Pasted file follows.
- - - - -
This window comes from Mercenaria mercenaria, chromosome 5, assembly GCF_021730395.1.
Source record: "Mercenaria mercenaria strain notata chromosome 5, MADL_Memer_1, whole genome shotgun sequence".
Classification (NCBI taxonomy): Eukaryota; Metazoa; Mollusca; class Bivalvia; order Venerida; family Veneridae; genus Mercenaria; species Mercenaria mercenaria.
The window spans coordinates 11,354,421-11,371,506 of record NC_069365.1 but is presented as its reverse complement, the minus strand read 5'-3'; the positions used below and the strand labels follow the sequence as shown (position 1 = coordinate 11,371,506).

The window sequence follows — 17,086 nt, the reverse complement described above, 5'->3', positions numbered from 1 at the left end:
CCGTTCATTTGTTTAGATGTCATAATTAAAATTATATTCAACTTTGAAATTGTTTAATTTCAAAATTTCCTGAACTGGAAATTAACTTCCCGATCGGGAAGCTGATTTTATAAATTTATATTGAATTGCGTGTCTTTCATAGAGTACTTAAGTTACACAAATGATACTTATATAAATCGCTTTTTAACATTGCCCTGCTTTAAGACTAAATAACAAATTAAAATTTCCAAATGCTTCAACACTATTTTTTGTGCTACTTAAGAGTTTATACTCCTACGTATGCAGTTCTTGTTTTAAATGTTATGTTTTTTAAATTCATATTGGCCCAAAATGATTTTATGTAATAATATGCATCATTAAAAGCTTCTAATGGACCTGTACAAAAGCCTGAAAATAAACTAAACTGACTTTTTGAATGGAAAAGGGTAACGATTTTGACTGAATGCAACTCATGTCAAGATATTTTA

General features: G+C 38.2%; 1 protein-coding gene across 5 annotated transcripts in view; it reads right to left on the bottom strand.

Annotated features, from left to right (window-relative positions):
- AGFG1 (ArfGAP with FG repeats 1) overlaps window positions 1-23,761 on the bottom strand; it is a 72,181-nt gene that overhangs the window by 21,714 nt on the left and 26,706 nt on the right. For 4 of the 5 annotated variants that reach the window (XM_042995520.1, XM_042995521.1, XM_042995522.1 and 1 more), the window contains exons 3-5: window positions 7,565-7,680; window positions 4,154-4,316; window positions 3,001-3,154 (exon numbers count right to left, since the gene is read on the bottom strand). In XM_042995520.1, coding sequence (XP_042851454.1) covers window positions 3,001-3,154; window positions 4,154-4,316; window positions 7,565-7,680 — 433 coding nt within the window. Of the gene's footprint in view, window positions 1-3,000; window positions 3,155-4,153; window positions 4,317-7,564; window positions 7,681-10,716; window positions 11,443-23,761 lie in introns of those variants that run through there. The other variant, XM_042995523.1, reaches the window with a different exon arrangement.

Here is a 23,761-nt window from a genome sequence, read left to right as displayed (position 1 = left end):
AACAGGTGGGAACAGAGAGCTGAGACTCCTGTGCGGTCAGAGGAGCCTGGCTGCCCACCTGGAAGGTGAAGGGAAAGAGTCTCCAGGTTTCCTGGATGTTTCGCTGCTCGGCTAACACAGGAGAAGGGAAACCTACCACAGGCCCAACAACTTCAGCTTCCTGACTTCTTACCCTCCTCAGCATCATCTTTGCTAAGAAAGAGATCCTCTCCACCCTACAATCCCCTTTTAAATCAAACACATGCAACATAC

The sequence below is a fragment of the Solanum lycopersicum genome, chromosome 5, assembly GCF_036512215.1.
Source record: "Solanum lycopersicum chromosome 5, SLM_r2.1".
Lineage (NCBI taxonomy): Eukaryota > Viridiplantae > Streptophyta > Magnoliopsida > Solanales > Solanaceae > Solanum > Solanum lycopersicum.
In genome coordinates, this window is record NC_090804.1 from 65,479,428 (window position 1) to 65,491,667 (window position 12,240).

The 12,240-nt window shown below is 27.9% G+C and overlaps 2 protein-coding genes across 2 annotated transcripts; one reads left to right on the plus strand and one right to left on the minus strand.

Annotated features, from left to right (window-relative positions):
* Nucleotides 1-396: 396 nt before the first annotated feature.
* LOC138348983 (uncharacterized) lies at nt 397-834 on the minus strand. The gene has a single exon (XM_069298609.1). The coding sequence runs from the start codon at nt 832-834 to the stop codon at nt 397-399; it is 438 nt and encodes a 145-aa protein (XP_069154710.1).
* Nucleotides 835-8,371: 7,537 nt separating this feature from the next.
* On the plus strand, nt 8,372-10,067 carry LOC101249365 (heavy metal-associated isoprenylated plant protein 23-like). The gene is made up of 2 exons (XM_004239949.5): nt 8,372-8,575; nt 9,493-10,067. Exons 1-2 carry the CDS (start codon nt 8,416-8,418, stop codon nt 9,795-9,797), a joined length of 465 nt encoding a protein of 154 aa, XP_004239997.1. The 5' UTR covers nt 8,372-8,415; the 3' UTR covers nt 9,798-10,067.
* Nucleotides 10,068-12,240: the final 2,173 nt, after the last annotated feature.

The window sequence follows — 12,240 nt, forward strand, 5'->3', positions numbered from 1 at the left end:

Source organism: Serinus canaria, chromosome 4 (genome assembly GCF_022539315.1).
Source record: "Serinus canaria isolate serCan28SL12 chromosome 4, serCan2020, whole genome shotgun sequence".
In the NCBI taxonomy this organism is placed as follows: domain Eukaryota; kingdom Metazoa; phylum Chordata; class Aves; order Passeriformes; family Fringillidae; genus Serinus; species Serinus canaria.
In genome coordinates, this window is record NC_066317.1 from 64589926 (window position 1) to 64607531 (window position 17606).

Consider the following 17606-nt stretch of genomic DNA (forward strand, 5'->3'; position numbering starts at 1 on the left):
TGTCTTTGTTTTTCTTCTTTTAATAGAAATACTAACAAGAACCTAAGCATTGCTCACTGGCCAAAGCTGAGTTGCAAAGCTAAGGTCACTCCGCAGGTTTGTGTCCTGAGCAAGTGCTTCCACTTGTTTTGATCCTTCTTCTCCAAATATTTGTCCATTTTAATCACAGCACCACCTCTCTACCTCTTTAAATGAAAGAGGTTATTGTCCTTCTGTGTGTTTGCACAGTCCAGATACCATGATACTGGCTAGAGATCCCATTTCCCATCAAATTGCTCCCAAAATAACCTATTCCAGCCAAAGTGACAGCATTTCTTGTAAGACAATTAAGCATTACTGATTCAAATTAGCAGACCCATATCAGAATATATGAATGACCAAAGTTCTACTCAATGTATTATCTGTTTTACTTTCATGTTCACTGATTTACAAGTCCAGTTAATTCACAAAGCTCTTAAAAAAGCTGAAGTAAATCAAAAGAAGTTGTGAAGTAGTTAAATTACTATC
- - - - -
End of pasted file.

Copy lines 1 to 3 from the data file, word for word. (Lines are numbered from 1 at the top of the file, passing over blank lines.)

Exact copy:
This window comes from Mercenaria mercenaria, chromosome 5, assembly GCF_021730395.1.
Source record: "Mercenaria mercenaria strain notata chromosome 5, MADL_Memer_1, whole genome shotgun sequence".
Classification (NCBI taxonomy): Eukaryota; Metazoa; Mollusca; class Bivalvia; order Venerida; family Veneridae; genus Mercenaria; species Mercenaria mercenaria.